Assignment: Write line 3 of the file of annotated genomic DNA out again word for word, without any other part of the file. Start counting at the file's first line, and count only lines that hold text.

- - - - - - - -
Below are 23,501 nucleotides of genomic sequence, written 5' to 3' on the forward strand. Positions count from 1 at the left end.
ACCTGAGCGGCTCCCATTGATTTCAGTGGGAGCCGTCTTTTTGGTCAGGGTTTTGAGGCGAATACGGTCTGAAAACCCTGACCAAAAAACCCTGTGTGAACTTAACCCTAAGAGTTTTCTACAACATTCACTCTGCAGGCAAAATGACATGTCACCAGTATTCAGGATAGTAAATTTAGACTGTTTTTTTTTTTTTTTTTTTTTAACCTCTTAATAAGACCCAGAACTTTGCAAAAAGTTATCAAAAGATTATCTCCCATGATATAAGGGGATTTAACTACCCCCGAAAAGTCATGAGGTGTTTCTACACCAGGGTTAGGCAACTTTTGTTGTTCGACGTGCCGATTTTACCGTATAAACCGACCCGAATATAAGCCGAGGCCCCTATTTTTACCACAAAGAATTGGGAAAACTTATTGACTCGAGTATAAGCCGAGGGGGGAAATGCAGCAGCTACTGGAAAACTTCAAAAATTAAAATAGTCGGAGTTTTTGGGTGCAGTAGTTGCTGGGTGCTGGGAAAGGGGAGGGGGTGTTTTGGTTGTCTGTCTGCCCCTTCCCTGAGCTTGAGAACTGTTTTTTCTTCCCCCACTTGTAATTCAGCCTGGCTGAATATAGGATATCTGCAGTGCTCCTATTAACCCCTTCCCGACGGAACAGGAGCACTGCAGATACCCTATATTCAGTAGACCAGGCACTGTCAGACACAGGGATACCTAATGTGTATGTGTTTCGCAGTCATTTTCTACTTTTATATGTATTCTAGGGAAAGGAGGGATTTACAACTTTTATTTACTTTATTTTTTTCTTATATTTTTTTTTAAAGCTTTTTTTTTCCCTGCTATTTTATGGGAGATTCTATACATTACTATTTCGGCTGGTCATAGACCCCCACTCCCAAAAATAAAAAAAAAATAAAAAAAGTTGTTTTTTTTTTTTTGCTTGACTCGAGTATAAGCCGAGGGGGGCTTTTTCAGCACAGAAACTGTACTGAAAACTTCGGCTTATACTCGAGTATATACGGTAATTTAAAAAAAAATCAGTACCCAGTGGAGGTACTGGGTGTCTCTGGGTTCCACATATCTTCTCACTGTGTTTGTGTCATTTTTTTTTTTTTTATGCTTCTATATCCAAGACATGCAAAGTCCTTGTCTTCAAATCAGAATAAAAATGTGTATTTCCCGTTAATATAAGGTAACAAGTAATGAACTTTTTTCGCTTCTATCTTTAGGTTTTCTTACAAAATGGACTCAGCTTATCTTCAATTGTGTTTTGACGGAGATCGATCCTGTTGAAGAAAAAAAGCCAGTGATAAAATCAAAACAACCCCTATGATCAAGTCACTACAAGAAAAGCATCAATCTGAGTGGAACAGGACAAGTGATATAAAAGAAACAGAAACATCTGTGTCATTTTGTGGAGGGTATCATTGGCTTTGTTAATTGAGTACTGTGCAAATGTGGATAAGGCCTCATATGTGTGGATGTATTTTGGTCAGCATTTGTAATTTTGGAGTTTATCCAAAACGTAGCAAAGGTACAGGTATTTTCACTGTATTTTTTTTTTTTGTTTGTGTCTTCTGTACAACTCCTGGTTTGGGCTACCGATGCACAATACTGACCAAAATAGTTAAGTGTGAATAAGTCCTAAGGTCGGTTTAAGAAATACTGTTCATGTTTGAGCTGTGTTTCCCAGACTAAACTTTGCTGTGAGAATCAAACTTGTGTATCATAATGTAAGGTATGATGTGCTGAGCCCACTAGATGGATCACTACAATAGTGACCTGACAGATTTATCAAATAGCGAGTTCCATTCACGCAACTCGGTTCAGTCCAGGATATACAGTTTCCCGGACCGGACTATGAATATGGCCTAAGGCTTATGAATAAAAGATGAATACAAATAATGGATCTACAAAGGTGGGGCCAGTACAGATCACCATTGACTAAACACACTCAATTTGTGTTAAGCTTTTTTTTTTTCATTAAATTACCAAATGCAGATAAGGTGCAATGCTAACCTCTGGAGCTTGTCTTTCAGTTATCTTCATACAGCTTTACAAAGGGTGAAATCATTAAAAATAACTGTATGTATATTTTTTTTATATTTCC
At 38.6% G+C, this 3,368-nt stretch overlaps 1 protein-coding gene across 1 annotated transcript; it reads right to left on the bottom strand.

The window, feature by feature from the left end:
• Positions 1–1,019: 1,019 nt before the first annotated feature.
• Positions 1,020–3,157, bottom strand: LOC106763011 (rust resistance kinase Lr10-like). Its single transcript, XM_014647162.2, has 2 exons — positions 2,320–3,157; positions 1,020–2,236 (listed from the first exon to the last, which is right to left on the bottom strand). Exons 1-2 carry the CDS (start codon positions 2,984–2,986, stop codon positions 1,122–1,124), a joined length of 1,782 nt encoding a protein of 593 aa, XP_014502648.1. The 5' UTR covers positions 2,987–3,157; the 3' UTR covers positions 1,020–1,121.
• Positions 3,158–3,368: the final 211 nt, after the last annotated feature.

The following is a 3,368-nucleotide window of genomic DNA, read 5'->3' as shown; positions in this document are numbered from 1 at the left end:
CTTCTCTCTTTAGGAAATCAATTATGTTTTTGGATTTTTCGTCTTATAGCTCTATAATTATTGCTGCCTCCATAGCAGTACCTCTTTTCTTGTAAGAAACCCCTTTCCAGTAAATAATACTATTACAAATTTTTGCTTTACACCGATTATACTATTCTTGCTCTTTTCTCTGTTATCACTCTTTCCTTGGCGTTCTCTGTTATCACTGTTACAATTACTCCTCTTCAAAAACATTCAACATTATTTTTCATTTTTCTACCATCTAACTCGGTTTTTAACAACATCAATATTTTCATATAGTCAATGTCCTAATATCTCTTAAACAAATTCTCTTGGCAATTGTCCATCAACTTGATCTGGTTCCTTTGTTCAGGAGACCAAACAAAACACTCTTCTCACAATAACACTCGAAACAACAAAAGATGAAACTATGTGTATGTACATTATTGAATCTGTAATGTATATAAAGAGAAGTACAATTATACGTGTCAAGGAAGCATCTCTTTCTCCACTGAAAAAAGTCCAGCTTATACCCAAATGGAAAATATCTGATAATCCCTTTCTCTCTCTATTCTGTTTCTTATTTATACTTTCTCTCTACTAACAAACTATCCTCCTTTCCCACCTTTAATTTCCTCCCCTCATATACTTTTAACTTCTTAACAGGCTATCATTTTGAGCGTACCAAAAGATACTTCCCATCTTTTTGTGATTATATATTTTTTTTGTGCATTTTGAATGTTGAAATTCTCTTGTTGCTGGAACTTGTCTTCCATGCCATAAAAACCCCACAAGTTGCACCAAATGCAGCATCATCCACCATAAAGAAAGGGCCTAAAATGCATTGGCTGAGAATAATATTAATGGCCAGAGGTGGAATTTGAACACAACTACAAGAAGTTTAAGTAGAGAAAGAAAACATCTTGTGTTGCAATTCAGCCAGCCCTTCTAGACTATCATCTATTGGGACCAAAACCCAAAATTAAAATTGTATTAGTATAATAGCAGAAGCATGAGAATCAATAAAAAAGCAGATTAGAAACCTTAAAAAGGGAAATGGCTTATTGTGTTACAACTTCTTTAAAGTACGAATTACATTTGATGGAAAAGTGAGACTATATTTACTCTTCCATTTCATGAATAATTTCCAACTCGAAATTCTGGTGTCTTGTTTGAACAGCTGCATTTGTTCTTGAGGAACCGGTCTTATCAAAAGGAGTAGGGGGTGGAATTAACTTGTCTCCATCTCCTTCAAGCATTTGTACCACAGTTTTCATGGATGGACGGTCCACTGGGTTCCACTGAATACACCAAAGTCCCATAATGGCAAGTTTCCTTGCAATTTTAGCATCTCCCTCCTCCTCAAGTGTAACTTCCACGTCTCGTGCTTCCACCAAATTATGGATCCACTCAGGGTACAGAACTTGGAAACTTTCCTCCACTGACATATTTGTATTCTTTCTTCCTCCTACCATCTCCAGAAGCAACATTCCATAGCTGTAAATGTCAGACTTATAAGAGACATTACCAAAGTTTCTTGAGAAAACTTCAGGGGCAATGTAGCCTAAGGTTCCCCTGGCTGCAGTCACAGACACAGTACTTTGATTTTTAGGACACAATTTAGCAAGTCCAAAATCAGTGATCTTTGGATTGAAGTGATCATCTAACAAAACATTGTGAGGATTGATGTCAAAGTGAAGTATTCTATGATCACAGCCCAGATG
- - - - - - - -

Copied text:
At 38.6% G+C, this 3,368-nt stretch overlaps 1 protein-coding gene across 1 annotated transcript; it reads right to left on the bottom strand.